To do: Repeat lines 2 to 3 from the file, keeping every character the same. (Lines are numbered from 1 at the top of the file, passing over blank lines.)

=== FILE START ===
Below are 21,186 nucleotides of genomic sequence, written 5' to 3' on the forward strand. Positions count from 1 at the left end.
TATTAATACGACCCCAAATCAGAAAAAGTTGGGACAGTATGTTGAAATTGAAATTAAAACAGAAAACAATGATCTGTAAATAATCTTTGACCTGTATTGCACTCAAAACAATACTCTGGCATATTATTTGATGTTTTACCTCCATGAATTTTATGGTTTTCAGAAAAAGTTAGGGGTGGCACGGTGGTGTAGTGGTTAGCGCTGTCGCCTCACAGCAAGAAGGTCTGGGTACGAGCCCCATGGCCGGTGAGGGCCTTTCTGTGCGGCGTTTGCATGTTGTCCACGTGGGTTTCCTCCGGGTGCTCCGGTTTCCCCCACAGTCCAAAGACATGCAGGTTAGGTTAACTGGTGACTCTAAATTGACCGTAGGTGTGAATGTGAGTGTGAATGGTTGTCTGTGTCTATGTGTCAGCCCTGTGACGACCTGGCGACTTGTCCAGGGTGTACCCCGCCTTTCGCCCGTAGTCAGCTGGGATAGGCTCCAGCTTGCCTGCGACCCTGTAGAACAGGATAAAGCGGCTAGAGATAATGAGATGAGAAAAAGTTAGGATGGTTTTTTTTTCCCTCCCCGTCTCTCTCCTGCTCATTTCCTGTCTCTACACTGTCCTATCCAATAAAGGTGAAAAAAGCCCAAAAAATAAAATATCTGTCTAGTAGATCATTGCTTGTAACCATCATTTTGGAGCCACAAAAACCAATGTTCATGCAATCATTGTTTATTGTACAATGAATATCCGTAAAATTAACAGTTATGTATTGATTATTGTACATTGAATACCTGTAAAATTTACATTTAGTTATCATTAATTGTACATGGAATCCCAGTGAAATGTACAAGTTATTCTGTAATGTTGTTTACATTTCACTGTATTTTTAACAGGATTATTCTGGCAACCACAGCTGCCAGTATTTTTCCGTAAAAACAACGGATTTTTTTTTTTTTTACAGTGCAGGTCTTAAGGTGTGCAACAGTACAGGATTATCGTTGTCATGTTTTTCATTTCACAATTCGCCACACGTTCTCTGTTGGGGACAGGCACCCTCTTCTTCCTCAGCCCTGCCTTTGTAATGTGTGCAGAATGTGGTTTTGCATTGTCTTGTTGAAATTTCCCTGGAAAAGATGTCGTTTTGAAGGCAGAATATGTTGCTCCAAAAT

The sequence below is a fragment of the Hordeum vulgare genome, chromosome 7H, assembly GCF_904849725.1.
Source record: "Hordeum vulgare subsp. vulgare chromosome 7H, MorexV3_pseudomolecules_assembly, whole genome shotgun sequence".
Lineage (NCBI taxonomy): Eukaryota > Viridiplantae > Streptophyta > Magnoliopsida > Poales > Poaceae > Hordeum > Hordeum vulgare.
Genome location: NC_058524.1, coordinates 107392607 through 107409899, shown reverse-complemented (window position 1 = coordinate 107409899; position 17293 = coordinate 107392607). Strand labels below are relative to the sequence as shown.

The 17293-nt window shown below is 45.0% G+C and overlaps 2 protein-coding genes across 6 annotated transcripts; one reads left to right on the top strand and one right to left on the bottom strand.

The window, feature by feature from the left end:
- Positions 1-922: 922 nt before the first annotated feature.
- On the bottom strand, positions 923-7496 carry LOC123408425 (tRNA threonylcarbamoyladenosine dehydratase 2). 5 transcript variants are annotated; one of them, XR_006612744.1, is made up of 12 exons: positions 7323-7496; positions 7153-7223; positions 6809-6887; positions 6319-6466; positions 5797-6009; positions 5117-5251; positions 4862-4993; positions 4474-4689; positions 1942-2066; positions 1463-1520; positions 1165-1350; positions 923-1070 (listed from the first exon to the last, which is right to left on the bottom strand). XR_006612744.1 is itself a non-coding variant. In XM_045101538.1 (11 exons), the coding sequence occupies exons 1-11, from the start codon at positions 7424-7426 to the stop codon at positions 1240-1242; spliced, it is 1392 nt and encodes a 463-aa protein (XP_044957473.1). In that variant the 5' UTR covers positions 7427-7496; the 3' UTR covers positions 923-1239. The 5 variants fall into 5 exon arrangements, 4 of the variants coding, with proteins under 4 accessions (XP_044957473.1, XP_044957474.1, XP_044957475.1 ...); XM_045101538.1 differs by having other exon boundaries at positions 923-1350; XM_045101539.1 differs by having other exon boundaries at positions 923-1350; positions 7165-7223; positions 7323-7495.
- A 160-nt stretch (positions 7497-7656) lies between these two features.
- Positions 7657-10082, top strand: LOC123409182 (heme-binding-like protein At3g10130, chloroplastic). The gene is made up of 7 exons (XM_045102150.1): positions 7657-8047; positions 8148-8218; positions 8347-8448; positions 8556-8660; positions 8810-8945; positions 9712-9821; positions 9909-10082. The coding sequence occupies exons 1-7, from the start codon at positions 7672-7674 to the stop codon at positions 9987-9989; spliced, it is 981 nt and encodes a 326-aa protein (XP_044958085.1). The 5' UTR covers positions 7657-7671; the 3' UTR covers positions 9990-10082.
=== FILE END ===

TATTAATACGACCCCAAATCAGAAAAAGTTGGGACAGTATGTTGAAATTGAAATTAAAACAGAAAACAATGATCTGTAAATAATCTTTGACCTGTATTGCACTCAAAACAATACTCTGGCATATTATTTGATGTTTTACCTCCATGAATTTTATGGTTTTCAGAAAAAGTTAGGGGTGGCACGGTGGTGTAGTGGTTAGCGCTGTCGCCTCACAGCAAGAAGGTCTGGGTACGAGCCCCATGGCCGGTGAGGGCCTTTCTGTGCGGCGTTTGCATGTTGTCCACGTGGGTTTCCTCCGGGTGCTCCGGTTTCCCCCACAGTCCAAAGACATGCAGGTTAGGTTAACTGGTGACTCTAAATTGACCGTAGGTGTGAATGTGAGTGTGAATGGTTGTCTGTGTCTATGTGTCAGCCCTGTGACGACCTGGCGACTTGTCCAGGGTGTACCCCGCCTTTCGCCCGTAGTCAGCTGGGATAGGCTCCAGCTTGCCTGCGACCCTGTAGAACAGGATAAAGCGGCTAGAGATAATGAGATGAGAAAAAGTTAGGATGGTTTTTTTTTCCCTCCCCGTCTCTCTCCTGCTCATTTCCTGTCTCTACACTGTCCTATCCAATAAAGGTGAAAAAAGCCCAAAAAATAAAATATCTGTCTAGTAGATCATTGCTTGTAACCATCATTTTGGAGCCACAAAAACCAATGTTCATGCAATCATTGTTTATTGTACAATGAATATCCGTAAAATTAACAGTTATGTATTGATTATTGTACATTGAATACCTGTAAAATTTACATTTAGTTATCATTAATTGTACATGGAATCCCAGTGAAATGTACAAGTTATTCTGTAATGTTGTTTACATTTCACTGTATTTTTAACAGGATTATTCTGGCAACCACAGCTGCCAGTATTTTTCCGTAAAAACAACGGATTTTTTTTTTTTTTACAGTGCAGGTCTTAAGGTGTGCAACAGTACAGGATTATCGTTGTCATGTTTTTCATTTCACAATTCGCCACACGTTCTCTGTTGGGGACAGGCACCCTCTTCTTCCTCAGCCCTGCCTTTGTAATGTGTGCAGAATGTGGTTTTGCATTGTCTTGTTGAAATTTCCCTGGAAAAGATGTCGTTTTGAAGGCAGAATATGTTGCTCCAAAAT

The sequence below is a fragment of the Hordeum vulgare genome, chromosome 7H, assembly GCF_904849725.1.